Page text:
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Old Sep 5th, 2009, 06:26 PM   #1
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Joining the dark side! Windows user going Mac

Hey everyone,

I wouldn't say that I am a Windows fan boy or anything, but for me it's always been BlackBerry & Vista, together forever! While I don't plan on returning to the iPhone any time soon, I have decided that I am going to buy a Mac Book Pro tomorrow!

This is really sort of a random thing for me as I've never really been interested in Macs. But, my friend was showing me his (3 year old) Macbook (not pro) and I just decided I want a new, Pro one. I've used macs a couple of times (literally maybe 3) and the operating system is totally foreign to me. But I have heard from so many people that once you have a Mac, you'll never ever go back to Windows.

I am really excited for no viruses... hopefully no freezing or paging, the amazing webcam (right now I'm typing on a brand new Toshiba laptop and the camera SUCKS!)

I have decided to buy a 13 inch, 4GB Ram Macbook Pro, which taxes in comes to around $2000.00

I was wondering if you guys could bear with my ignorance to the Mac world and help me out with a few questions:

1) What are some of the main advantages of the new Snow Leopard over it's predecessor?

2) Will Snow Leopard come standard on my Macbook if I buy it tomorrow?

3) Apple store question: This might sound dumb but, can you "hagle"? By that I dont mean lowering the price of the Macbook, but I mean, can I say "Okay, I'll buy this if you throw in a free wireless mouse". Is that normal or would that never happen?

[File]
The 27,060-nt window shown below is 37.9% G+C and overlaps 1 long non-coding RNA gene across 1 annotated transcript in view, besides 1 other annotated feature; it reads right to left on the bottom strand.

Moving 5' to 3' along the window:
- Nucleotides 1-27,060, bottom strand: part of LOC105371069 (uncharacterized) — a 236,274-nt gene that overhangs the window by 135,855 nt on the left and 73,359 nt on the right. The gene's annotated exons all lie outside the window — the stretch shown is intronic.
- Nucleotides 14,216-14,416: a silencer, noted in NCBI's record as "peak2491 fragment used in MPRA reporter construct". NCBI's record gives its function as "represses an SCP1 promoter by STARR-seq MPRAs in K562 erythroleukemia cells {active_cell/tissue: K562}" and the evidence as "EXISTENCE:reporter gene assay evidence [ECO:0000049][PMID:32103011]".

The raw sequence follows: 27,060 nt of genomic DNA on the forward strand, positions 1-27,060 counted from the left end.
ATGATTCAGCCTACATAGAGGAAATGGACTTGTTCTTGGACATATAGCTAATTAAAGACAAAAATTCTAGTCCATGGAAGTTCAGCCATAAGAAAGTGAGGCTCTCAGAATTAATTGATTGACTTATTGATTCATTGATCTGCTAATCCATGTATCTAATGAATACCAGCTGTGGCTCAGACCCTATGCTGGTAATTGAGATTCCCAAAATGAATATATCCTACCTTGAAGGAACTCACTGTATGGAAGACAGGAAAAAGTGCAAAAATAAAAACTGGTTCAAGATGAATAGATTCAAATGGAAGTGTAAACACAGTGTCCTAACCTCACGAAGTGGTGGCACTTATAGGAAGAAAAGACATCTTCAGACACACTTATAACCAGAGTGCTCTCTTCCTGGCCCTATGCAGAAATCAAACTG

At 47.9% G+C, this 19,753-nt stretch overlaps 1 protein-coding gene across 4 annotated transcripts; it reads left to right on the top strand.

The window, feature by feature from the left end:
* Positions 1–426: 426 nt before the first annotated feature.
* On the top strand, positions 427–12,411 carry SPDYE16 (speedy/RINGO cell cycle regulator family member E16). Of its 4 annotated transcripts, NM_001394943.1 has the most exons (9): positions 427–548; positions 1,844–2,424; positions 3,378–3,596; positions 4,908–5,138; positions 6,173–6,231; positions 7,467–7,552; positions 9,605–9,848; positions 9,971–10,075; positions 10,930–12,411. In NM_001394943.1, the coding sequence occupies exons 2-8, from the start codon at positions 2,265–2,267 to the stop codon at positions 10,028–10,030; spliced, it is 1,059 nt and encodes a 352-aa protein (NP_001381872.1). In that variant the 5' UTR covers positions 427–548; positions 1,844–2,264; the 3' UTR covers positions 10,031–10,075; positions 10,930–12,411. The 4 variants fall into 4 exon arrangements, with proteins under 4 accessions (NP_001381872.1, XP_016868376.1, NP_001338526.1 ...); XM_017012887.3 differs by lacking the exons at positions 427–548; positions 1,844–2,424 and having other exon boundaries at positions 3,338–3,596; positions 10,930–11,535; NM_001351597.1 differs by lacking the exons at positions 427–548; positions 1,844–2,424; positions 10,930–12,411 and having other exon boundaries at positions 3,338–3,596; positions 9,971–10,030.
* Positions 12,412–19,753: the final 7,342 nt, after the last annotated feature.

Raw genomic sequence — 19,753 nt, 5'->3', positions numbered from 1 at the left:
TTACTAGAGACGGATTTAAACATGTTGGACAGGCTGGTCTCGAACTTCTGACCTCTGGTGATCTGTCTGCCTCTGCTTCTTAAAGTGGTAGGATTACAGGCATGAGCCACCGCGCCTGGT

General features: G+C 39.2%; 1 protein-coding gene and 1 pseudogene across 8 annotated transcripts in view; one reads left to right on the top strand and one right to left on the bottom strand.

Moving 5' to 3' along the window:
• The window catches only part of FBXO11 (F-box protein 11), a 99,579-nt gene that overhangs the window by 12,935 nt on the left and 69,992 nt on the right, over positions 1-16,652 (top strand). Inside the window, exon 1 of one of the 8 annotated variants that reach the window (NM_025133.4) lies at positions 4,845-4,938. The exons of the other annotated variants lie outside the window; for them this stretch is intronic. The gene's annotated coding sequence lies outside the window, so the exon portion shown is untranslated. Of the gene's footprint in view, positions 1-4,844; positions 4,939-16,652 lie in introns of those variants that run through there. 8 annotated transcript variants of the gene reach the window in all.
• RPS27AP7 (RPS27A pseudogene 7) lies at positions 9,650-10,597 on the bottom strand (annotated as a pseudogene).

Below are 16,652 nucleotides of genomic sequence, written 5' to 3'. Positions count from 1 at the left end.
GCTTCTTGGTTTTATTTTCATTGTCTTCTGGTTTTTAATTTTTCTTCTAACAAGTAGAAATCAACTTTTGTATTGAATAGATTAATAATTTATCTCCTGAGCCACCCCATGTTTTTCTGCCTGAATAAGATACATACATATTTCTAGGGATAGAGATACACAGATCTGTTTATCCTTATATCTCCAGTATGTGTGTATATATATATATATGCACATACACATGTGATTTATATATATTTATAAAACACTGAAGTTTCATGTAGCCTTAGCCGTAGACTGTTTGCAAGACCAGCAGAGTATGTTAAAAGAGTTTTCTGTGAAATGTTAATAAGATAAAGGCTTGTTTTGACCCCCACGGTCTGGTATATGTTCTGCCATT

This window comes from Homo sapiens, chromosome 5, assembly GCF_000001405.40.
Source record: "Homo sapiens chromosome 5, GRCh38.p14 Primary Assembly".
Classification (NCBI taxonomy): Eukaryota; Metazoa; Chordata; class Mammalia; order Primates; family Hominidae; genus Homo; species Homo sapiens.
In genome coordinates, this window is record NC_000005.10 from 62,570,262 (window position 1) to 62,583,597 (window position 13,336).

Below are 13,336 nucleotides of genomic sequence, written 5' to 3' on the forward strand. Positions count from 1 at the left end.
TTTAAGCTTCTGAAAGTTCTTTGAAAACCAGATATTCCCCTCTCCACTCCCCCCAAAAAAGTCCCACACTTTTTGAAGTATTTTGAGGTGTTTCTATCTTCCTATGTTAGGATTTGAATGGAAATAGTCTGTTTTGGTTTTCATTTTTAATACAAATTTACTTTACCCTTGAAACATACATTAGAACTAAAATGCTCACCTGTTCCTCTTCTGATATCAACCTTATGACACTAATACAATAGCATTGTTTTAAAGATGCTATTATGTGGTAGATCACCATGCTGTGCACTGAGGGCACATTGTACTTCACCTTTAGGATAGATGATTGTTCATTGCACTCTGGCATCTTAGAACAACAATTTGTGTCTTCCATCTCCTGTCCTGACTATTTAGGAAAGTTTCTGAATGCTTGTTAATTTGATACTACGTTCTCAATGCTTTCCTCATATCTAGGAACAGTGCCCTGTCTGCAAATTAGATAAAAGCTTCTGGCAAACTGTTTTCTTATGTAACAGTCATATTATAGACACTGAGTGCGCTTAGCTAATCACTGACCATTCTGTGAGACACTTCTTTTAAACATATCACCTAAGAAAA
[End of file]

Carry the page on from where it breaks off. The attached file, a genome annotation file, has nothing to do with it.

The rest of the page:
4) Do Macbooks ever get hot?

5) What other things do you recommend I buy? Such as iLife, iMovie etc (does iMovie come with it?) I NEED Microsoft Office so I will be buying that.

6) Do you have any tips or anything from a full-out Windows user migrating to Mac?

7) I'm basically paying 500$ more for the extra 2GB of ram (4GB vs 2GB). Is this worth it? Will I ever experience slowness at all with 4GB?

Thanks!
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Old Sep 5th, 2009, 07:34 PM   #2
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1) Lots of under-the-hood refinements that really do make an already fast system faster. Reduces disk space used by OS dramatically. Lots of little tweaks to the user experience that, while not all that significant on their own, add up to a major productivity boost. On the downside: make sure your printer has 64-bit support or you'll find it works partially (or not at all) in some software, at least until updated drivers exist. HP in particular seems to have dropped the ball in this area.

2) If you order from apple.ca it will probably be preinstalled; if a retailer has new stock it'll be preinstalled or provided with a toss-in upgrade DVD; if a retailer has old stock you'll need to use the up-to-date program and pay a small fee.

3) I doubt it at the Apple Store, and it would probably be not nice to try this at an independent Mac store as margins are razor-thin for the vendor on Apple gear.

4) Like any laptop, Macbooks have to dissipate heat. Current ones seem to only get warm, they're quite well engineered. I notice the hottest area is generally near the RAM expansion area on my 2007 17" MBP.

5) iMovie is a part of iLife (along with GarageBand, iPhoto, iDVD, and iWeb) which is included free with all new Macs. iWork is a separate purchase if you want it, just like Office. Out of the box you'll find you can do a lot more without extra software than on any Windows PC. This even extends to the ability to create and annotate PDFs.

6) Take your time and learn your way around; don't let anyone convince you to buy or install a ton of little add-on utilities (especially those designed to replicate Windows-esque behaviour) until you've familiarized yourself with the Apple way of doing things. When I switched there were a few things that annoyed me, but as I gave it some thought I could usually see why Apple chose to do something a certain way. If I still couldn't manage, I added a shareware or freebie utility. That said, my utility count has dropped significantly the longer I've had a Mac.